Wealthy UK investors are mostly positive on post-Brexit Britain, study finds
- May 8, 2019
- Posted by: consortiumconsultancy
- Category: Uncategorized
- More than 60% of wealthy U.K. investors said they felt optimistic about the economy over the next decade
- Billionaire investor Warren Buffett said at the weekend that he would “love to put more money into the U.K.”
- However, an analysis published Monday showed that financially unstable “zombie firms” are posing a significant threat to the U.K. economy.
A majority of wealthy U.K.-based investors see an economic upside for the U.K. despite uncertainty surrounding its withdrawal from the EU, according to a new quarterly survey by UBS.
Published Tuesday by UBS Global Wealth Management, the study polled more than 3,600 global investors and entrepreneurs with at least $1 million in investable assets. Drilling down into just the U.K. high net worth investors, which accounted for 338 of those surveyed, more than 60% said they felt optimistic about the U.K. economy over the next decade. Meanwhile, 44% had a positive outlook for the next 12 months.
Forty-one percent said they believed that Brexit would have a positive effect on the U.K. economy, while 35% said it would have an adverse effect. The remaining 24% of investors believed Brexit would have a neutral impact on the economy.
One prominent individual who has also expressed bullishness on Britain is billionaire investor Warren Buffett. Speaking at the Berkshire Hathaway annual shareholders’ meeting in Omaha, Nebraska over the weekend, Buffett — the firm’s chairman and CEO — said the company would “love to put more money into the U.K.”
“If I get a call tomorrow and somebody says I’ve got an X billion-pound company that I think might make sense for you to own, and that I would actually like to have as part of Berkshire, I’ll get on the plane and be over there,” he said.
“We’re hoping for a deal in the U.K. or in Europe no matter how Brexit comes out,” Buffett added. “I’m not an Englishman, but I have a feeling it was a mistake to vote to leave … but it doesn’t destroy my appetite in the least for making a very large acquisition in the U.K.”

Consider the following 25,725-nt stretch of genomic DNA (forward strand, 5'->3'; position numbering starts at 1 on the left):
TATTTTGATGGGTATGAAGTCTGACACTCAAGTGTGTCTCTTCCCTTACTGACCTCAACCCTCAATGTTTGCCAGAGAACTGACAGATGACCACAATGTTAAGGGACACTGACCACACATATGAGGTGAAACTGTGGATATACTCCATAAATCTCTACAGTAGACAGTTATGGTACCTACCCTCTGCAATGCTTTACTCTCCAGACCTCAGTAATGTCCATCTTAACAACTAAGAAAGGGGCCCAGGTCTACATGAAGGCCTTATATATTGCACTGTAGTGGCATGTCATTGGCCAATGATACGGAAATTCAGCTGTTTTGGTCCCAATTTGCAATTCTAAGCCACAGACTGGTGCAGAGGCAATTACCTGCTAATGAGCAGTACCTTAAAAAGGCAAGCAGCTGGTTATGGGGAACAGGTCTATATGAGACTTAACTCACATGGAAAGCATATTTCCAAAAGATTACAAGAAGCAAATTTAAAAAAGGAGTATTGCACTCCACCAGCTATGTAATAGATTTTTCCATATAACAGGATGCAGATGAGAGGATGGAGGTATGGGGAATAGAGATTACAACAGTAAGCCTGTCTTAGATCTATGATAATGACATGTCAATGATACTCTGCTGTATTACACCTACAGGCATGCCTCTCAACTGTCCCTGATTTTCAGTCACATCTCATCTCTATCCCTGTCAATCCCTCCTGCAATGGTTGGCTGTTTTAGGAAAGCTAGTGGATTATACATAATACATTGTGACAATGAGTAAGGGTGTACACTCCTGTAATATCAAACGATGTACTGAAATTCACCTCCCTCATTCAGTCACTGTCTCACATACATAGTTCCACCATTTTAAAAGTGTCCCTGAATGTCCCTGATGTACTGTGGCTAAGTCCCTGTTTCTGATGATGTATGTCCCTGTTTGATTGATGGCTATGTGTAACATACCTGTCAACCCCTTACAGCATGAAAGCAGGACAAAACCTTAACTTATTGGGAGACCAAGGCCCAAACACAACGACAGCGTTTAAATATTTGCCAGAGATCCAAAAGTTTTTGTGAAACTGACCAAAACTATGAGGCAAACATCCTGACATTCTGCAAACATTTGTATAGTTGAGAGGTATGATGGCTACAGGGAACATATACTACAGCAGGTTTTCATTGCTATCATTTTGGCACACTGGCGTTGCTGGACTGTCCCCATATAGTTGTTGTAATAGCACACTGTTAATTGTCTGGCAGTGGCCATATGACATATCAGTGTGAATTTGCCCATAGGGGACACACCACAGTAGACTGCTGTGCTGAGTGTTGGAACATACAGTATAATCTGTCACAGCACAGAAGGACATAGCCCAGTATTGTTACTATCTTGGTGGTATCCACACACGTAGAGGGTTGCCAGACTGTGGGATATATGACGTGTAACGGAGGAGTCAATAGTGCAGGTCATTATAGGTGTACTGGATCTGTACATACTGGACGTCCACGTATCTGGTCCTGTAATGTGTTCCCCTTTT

No ‘home bias’?
While the vote of confidence might be good news for the U.K.’s embattled politicians, the strategists at UBS also urged U.K. investors to expand their portfolios internationally. In a research note Tuesday, they warned that confidence in their home market should not be translated into “home bias.”
“Home bias makes portfolios susceptible to political and other domestic risks, whereas multi-asset mandates and other investments that are diversified globally and by asset class typically produce better risk-adjusted returns over the longer term,” said James Mulford, head of U.K. mandates and investment content at UBS Global Wealth Management.
Caroline Simmons, deputy U.K. chief investment officer at UBS Global Wealth Management, added: “We continue to advise hedging downside risks to sterling and maintaining global diversification in order to manage political risks.”
Rise of ‘zombie companies’
More cautiousness came earlier this week, when an analysis published Monday showed that financially unstable “zombie firms” are posing a significant threat to the U.K. economy.
So-called zombie firms are companies that would have collapsed in a normal economic cycle, but have been able to continue operating due to ultra-low interest rates.
The analysis, from accounting firm KPMG, said the growing prominence of zombie companies could limit the U.K.’s productivity and worsen the impact of future economic downturns.
KPMG analyzed the most recent accounts of 21,000 private companies, finding that six in 10 displayed at least one of the symptoms associated with zombie firms. It also found that 8% displayed three or more symptoms — although researchers noted that increased interest rates and more recent unpublished data could mean that number was as high as 14%.
Yael Selfin, chief economist at KPMG in the U.K., warned in a press release Monday that zombie firms’ growth “has, and will continue to, create a drag on U.K. productivity, which continues to lag our peers in the G-7 and much of Europe.”